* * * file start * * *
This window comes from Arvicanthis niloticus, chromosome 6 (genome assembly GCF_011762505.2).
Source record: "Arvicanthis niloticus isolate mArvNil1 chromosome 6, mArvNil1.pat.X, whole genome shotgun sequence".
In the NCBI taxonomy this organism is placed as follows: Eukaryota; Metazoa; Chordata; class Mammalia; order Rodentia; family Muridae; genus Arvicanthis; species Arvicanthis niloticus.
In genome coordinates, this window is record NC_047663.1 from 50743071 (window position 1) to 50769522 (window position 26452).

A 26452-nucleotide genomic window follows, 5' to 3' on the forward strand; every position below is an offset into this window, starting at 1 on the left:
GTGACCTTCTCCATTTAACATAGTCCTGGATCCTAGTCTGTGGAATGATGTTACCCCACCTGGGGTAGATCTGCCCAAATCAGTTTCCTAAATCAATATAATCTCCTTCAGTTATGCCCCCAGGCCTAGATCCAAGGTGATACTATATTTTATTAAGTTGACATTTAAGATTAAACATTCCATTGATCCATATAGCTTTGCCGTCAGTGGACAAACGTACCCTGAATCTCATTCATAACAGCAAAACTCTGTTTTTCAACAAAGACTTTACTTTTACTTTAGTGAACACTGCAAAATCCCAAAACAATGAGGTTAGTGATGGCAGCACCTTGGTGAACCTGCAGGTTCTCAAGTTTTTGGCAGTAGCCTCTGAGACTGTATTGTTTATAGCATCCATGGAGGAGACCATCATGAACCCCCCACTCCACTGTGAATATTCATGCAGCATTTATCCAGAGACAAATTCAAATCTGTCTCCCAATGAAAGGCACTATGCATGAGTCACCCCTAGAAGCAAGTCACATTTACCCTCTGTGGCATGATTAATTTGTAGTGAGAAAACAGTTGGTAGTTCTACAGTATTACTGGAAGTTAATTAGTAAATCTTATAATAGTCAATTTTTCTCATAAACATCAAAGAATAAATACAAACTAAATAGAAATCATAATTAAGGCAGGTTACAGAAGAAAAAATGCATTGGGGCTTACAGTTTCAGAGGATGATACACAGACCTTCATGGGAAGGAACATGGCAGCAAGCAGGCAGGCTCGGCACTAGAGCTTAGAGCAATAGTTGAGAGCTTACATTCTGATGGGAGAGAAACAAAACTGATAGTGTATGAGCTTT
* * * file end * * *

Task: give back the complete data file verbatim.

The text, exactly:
This window comes from Arvicanthis niloticus, chromosome 6 (genome assembly GCF_011762505.2).
Source record: "Arvicanthis niloticus isolate mArvNil1 chromosome 6, mArvNil1.pat.X, whole genome shotgun sequence".
In the NCBI taxonomy this organism is placed as follows: Eukaryota; Metazoa; Chordata; class Mammalia; order Rodentia; family Muridae; genus Arvicanthis; species Arvicanthis niloticus.
In genome coordinates, this window is record NC_047663.1 from 50743071 (window position 1) to 50769522 (window position 26452).

A 26452-nucleotide genomic window follows, 5' to 3' on the forward strand; every position below is an offset into this window, starting at 1 on the left:
GTGACCTTCTCCATTTAACATAGTCCTGGATCCTAGTCTGTGGAATGATGTTACCCCACCTGGGGTAGATCTGCCCAAATCAGTTTCCTAAATCAATATAATCTCCTTCAGTTATGCCCCCAGGCCTAGATCCAAGGTGATACTATATTTTATTAAGTTGACATTTAAGATTAAACATTCCATTGATCCATATAGCTTTGCCGTCAGTGGACAAACGTACCCTGAATCTCATTCATAACAGCAAAACTCTGTTTTTCAACAAAGACTTTACTTTTACTTTAGTGAACACTGCAAAATCCCAAAACAATGAGGTTAGTGATGGCAGCACCTTGGTGAACCTGCAGGTTCTCAAGTTTTTGGCAGTAGCCTCTGAGACTGTATTGTTTATAGCATCCATGGAGGAGACCATCATGAACCCCCCACTCCACTGTGAATATTCATGCAGCATTTATCCAGAGACAAATTCAAATCTGTCTCCCAATGAAAGGCACTATGCATGAGTCACCCCTAGAAGCAAGTCACATTTACCCTCTGTGGCATGATTAATTTGTAGTGAGAAAACAGTTGGTAGTTCTACAGTATTACTGGAAGTTAATTAGTAAATCTTATAATAGTCAATTTTTCTCATAAACATCAAAGAATAAATACAAACTAAATAGAAATCATAATTAAGGCAGGTTACAGAAGAAAAAATGCATTGGGGCTTACAGTTTCAGAGGATGATACACAGACCTTCATGGGAAGGAACATGGCAGCAAGCAGGCAGGCTCGGCACTAGAGCTTAGAGCAATAGTTGAGAGCTTACATTCTGATGGGAGAGAAACAAAACTGATAGTGTATGAGCTTT